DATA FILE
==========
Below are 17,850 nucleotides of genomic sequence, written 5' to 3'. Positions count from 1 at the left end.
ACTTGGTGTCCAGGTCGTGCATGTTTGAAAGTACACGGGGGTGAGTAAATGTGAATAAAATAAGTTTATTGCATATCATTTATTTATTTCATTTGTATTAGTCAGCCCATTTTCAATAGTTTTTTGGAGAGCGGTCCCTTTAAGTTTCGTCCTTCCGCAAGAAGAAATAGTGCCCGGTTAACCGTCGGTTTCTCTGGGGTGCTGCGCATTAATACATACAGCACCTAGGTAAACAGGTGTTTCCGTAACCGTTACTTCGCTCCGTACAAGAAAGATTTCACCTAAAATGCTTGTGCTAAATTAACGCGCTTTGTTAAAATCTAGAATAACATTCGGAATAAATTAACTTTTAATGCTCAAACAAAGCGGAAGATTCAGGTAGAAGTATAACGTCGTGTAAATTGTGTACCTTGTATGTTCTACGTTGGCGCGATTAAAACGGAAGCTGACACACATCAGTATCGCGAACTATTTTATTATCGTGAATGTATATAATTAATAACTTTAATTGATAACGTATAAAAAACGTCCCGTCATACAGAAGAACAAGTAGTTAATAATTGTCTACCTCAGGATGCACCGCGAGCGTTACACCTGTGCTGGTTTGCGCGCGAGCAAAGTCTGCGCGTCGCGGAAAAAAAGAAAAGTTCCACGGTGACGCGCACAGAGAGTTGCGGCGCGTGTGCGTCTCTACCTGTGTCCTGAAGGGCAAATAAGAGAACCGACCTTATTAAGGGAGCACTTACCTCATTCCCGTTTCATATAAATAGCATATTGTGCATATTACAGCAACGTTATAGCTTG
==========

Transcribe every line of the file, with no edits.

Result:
Below are 17,850 nucleotides of genomic sequence, written 5' to 3'. Positions count from 1 at the left end.
ACTTGGTGTCCAGGTCGTGCATGTTTGAAAGTACACGGGGGTGAGTAAATGTGAATAAAATAAGTTTATTGCATATCATTTATTTATTTCATTTGTATTAGTCAGCCCATTTTCAATAGTTTTTTGGAGAGCGGTCCCTTTAAGTTTCGTCCTTCCGCAAGAAGAAATAGTGCCCGGTTAACCGTCGGTTTCTCTGGGGTGCTGCGCATTAATACATACAGCACCTAGGTAAACAGGTGTTTCCGTAACCGTTACTTCGCTCCGTACAAGAAAGATTTCACCTAAAATGCTTGTGCTAAATTAACGCGCTTTGTTAAAATCTAGAATAACATTCGGAATAAATTAACTTTTAATGCTCAAACAAAGCGGAAGATTCAGGTAGAAGTATAACGTCGTGTAAATTGTGTACCTTGTATGTTCTACGTTGGCGCGATTAAAACGGAAGCTGACACACATCAGTATCGCGAACTATTTTATTATCGTGAATGTATATAATTAATAACTTTAATTGATAACGTATAAAAAACGTCCCGTCATACAGAAGAACAAGTAGTTAATAATTGTCTACCTCAGGATGCACCGCGAGCGTTACACCTGTGCTGGTTTGCGCGCGAGCAAAGTCTGCGCGTCGCGGAAAAAAAGAAAAGTTCCACGGTGACGCGCACAGAGAGTTGCGGCGCGTGTGCGTCTCTACCTGTGTCCTGAAGGGCAAATAAGAGAACCGACCTTATTAAGGGAGCACTTACCTCATTCCCGTTTCATATAAATAGCATATTGTGCATATTACAGCAACGTTATAGCTTG